Increasingly I am seeing people looking at other peoples implementations and reimplementing them with their own techniques and getting away with it. Thus I think it is better to be open, get first mover advantage and possibly a piece of the other guys pie than to keep your cards close to your chest and be beaten by someone else with more money or a cheaper workforce.
Max magnificently wrote: I can well see why someone who has designed something that is capraciously cunning would want to keep it (the design details) for themselves...
By doing so they miss the opportunity to make the design even better. Chris Taylor of SparkFun explains it very well in this EDN article:
In open source, a lot of that concern comes from wondering "What if someone steals my design?" Well, good, that's kind of the point. Let them steal it. If they can make it better, you can steal it right back and make yours better. That's what makes the product a quality product. Then you design the next cool thing. The information is free, but at SparkFun, the hardware is where we make the money.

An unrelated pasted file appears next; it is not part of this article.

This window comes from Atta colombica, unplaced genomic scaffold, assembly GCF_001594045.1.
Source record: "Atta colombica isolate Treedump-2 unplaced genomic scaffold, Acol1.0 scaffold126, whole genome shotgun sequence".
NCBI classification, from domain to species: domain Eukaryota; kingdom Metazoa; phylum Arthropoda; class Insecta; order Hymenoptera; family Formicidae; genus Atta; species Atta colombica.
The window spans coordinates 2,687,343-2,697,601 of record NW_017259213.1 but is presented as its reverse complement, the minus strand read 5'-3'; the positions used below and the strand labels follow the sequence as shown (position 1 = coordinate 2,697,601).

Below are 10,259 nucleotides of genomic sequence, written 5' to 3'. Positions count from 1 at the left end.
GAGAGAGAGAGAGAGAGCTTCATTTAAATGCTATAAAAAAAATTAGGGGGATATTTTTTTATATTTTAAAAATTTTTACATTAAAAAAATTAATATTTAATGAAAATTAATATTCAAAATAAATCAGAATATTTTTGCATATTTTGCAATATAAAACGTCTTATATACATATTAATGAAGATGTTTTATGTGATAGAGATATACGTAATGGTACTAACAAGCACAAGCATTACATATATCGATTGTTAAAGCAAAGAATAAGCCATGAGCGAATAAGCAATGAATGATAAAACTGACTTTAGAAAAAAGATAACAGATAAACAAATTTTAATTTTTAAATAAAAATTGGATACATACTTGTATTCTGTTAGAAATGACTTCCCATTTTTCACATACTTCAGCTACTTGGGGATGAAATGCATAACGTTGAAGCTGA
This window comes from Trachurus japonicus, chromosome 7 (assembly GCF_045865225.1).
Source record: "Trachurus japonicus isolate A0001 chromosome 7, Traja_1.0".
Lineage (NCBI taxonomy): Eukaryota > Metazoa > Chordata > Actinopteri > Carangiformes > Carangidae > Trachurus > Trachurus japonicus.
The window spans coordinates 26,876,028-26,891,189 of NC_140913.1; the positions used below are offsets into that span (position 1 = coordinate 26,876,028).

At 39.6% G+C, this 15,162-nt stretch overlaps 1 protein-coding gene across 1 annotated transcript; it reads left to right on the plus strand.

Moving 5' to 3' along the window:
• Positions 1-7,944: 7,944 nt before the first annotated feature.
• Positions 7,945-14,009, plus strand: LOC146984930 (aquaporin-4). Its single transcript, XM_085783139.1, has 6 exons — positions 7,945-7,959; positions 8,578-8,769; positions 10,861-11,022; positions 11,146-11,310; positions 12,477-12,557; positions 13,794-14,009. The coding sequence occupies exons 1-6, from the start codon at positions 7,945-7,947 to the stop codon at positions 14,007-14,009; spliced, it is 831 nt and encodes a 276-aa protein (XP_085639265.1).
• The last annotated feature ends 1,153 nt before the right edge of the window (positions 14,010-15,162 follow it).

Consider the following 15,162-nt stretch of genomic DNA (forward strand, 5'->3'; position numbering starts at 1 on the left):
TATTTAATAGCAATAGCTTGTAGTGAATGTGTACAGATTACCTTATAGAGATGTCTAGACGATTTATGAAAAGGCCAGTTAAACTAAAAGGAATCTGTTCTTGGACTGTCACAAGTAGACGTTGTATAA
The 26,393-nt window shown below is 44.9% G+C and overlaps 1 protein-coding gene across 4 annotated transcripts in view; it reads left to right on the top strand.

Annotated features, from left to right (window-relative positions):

Hi Javi -- in your blog you mention hardware, software, and gatewear. It's probably worth noting that -- in this context -- the term "gateware" refers to the data that describes the configuration of an FPGA or similar programmable logic device.
On the one hand I totally agree with the concepts of open source software and hardware... on the other hand I can well see why someone who has designed something that is capraciously cunning would want to keep it (the design details) for themselves...
As we unveil EE Times’ 2015 Silicon 60 list, journalist & Silicon 60 researcher Peter Clarke hosts a conversation on startups in the electronics industry. Panelists Dan Armbrust (investment firm Silicon Catalyst), Andrew Kau (venture capital firm Walden International), and Stan Boland (successful serial entrepreneur, former CEO of Neul, Icera) join in the live debate.